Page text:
AIAA Guidance, Navigation, and Control, AIAA Atmospheric Flight Mechanics, and AIAA Modeling and Sim

Venue: Montreal, Quebec

Location: Montreal, Quebec, Canada

Event Date/Time: Aug 06, 2001 End Date/Time: Aug 09, 2001
Early Registration Date: Jul 06, 2001
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Guidance, Navigation, and Control Conference
The AIAA Guidance, Navigation, and Control (GN&C) conference is a forum providing the latest developments in GN&C technology, with a unique focus on theory and applications in aerospace and astronautics. It offers an environment for presentations and discussions about theoretical advancements and the implementation issues required for the transition of new technology to production systems.
This year’s conference will feature a special session on "Historical Guidance Components & Applications." For over 150 years gyros and accelerometers have been the heart of various guidance systems. There have been many mechanizations of these instruments from the spinning wheel to the present micro-mechanical technology development. This session will provide a path of gyro and accelerometer development and will present specific applications of this technology.
This year’s technical program includes several sessions devoted to "Unmanned Aerospace Vehicles". This topic together with "Space Robotics" is well represented this year and reflects growing interests in autonomous aerospace systems.
Other technical areas addressed in this year’s conference include: control theory, analysis, and design; guidance, navigation, and tracking theory and analysis; aircraft guidance, navigation, and control; GPS; spacecraft guidance, navigation, and control; missile guidance, navigation, and control; GN&C components and avionics; control and dynamics of flexible structures; artificial intelligence applications; robotics, space automation, and control of robots; and GN&C concepts in air traffic control (ATC) systems.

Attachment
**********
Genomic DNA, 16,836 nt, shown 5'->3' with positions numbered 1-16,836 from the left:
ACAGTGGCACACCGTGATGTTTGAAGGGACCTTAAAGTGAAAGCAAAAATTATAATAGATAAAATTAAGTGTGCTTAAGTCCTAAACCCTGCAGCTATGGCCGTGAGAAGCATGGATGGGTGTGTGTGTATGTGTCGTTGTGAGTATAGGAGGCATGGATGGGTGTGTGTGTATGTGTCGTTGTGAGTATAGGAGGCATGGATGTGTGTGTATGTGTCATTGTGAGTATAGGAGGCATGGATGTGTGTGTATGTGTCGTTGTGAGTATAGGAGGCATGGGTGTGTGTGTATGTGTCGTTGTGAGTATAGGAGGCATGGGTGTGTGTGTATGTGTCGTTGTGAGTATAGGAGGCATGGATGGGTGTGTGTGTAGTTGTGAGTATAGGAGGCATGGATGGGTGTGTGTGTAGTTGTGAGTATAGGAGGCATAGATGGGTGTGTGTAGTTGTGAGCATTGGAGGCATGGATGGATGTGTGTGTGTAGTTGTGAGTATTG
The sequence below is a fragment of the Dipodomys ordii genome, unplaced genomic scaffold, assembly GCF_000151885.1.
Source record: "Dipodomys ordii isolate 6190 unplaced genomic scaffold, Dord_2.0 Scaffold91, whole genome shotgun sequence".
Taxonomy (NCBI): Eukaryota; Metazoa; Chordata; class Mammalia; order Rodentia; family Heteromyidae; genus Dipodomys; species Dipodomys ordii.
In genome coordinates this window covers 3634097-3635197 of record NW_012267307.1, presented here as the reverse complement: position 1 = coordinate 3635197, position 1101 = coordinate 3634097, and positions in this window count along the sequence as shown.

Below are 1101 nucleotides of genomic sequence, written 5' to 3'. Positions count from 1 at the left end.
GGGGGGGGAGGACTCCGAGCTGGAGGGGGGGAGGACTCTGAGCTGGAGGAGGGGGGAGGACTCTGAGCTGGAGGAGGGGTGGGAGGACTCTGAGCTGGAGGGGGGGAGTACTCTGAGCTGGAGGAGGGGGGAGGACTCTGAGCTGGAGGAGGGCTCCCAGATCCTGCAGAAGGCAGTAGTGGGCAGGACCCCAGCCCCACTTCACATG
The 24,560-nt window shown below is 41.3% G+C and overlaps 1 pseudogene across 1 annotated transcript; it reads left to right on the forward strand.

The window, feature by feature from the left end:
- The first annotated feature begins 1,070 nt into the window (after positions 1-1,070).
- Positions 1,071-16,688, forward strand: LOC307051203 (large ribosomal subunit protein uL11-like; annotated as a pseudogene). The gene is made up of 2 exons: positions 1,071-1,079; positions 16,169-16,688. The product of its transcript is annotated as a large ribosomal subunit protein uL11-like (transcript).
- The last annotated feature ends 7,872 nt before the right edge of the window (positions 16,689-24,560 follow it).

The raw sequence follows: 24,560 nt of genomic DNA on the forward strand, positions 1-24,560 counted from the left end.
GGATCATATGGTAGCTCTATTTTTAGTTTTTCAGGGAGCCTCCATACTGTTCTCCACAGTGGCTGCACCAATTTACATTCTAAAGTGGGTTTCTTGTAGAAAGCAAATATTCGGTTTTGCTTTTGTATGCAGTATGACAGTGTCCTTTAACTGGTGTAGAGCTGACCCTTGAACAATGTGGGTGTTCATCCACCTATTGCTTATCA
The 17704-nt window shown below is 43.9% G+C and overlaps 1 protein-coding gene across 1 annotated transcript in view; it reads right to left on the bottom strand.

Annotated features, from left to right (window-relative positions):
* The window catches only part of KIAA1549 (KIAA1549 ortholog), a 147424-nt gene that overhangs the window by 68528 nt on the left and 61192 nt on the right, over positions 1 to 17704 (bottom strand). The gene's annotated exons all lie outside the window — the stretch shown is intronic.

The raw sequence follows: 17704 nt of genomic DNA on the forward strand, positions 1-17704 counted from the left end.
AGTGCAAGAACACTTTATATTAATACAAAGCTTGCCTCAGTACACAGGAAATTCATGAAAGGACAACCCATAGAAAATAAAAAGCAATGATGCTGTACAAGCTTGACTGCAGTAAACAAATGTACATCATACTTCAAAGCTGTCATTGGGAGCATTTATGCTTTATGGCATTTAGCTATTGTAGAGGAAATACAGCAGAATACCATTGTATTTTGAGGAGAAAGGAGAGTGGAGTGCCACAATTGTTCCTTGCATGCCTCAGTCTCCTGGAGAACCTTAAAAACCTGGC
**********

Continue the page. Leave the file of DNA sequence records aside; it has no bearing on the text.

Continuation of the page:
Atmospheric Flight Mechanics Conference
The AIAA Atmospheric Flight Mechanics Conference provides a forum for presentation and discussion of all technical areas related to atmospheric flight. On an international level, it brings together the experts from industry, government, and academia. The presentation of 85 technical papers from several countries befits the global development process. The technical sessions cover the topics of flight mechanics, unsteady and high angle-of-attack aerodynamics, flying qualities and PIO, system identification, projectile and missile dynamics, optimal trajectories, uninhabited aerial vehicles, entry and aeroassist vehicles, and AFM education. These technical sessions consist of formal presentations followed by an informal discussion; they are intended to serve as a platform to bring experts and interested people together not only to discuss the technical aspects but also to cultivate the professional relationships.

Modeling and Simulation Technologies Conference
The modeling and simulation community worldwide has seen rapid growth in the development and utilization of synthetic environments for a number of applications. Although the concept of human-in-the-loop simulation in its traditional sense has been used primarily for training civil and military pilots, its increasing effectiveness and affordability now lend it to a much wider and more geographically spread use. As a result, simulation has rapidly become an irreplaceable tool in the development, validation, procurement, and operational phases of the life cycle of many vehicles and their subsystems.
This year’s AIAA Modeling and Simulation Technologies (MST) conference will examine both the factors that are expected to drive the development of simulation for training in the next century and take a snapshot of current technical and scientific developments.
How is the effectiveness of training for military and civil pilots and cabin crews being improved? What innovations are taking place in new aircraft, ground vehicles, and space simulation programs around the world? What are the latest developments in object-oriented modeling? How is simulation currently being used in accident investigations? What are we gaining from studies utilizing in-flight simulation? How are we now able to reshape the acquisition process through better modeling and simulation? How are the technologies of cueing systems—like visuals and motion—addressing the perception requirements of the simulator pilot? A composition of over 80 national and international papers will address these and other questions, and is a strong testimony to the high energy present in simulation today. The 14 parallel sessions in the 31/2-day MST conference are preceded by general plenary session on Training Simulators, General Aviation Simulation, and International Space capabilities. The sessions are organized by topic, with special care given to spreading the subject interests without time conflicts. Special sessions will discuss the use of simulation on the JSF program and Motion Perception and Cueing Requirements.